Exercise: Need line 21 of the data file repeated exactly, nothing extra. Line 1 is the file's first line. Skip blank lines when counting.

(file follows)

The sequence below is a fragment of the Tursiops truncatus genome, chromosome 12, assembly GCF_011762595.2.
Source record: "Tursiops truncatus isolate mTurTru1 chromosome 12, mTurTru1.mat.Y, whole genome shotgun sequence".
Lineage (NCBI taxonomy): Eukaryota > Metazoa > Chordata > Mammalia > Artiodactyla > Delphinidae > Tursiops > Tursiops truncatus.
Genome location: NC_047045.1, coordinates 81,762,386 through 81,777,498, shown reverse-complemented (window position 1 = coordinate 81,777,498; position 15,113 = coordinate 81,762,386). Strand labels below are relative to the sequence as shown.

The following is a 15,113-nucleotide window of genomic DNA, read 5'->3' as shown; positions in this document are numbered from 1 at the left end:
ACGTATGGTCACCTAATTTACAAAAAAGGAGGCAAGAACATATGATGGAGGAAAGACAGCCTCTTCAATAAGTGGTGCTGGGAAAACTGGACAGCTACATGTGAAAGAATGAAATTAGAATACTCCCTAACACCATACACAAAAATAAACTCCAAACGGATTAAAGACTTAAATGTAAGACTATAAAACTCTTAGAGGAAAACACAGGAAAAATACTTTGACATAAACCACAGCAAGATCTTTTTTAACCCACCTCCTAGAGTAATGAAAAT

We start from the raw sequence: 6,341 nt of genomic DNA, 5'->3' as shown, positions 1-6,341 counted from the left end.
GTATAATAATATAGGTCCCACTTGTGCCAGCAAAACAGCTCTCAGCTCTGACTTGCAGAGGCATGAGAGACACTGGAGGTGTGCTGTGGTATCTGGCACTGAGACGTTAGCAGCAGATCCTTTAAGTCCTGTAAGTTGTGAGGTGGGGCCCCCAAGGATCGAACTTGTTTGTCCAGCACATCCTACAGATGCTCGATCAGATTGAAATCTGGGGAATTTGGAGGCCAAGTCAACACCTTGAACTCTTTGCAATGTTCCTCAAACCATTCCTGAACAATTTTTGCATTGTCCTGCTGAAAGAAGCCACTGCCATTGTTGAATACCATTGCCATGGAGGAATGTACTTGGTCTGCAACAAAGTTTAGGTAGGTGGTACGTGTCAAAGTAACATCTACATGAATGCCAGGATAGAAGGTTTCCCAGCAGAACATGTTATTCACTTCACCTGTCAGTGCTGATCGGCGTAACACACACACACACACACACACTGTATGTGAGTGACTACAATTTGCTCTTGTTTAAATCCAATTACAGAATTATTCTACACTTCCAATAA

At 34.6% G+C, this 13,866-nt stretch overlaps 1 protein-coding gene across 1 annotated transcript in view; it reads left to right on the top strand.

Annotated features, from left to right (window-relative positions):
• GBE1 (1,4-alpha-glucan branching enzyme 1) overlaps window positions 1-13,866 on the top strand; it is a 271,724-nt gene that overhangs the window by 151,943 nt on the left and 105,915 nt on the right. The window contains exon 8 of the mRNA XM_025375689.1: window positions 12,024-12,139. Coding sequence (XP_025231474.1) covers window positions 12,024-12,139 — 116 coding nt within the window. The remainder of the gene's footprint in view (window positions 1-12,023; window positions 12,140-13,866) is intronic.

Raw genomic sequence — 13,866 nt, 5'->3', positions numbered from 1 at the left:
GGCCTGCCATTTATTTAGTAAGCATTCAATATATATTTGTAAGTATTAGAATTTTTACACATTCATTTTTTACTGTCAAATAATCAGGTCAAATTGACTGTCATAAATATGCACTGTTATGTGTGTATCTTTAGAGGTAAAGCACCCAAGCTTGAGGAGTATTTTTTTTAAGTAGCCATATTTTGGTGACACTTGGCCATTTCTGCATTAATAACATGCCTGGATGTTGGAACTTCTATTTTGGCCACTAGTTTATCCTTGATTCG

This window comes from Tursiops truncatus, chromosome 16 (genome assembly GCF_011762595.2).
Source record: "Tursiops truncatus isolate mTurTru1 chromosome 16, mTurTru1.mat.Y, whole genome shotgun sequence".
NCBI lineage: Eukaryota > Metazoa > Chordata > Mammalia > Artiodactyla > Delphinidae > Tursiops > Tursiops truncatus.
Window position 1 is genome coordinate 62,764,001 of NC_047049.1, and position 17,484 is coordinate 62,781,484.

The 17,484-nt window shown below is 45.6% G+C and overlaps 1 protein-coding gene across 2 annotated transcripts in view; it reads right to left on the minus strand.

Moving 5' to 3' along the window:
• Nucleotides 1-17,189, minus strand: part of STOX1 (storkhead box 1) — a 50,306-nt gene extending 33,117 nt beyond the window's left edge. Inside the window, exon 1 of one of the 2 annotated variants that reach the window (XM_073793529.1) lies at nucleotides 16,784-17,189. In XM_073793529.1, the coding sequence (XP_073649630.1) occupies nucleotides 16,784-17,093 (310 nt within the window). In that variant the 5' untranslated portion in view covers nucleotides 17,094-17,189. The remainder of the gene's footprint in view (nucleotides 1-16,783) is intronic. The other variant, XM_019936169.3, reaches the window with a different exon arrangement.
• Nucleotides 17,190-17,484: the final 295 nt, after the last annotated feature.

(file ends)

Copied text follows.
• Nucleotides 17,190-17,484: the final 295 nt, after the last annotated feature.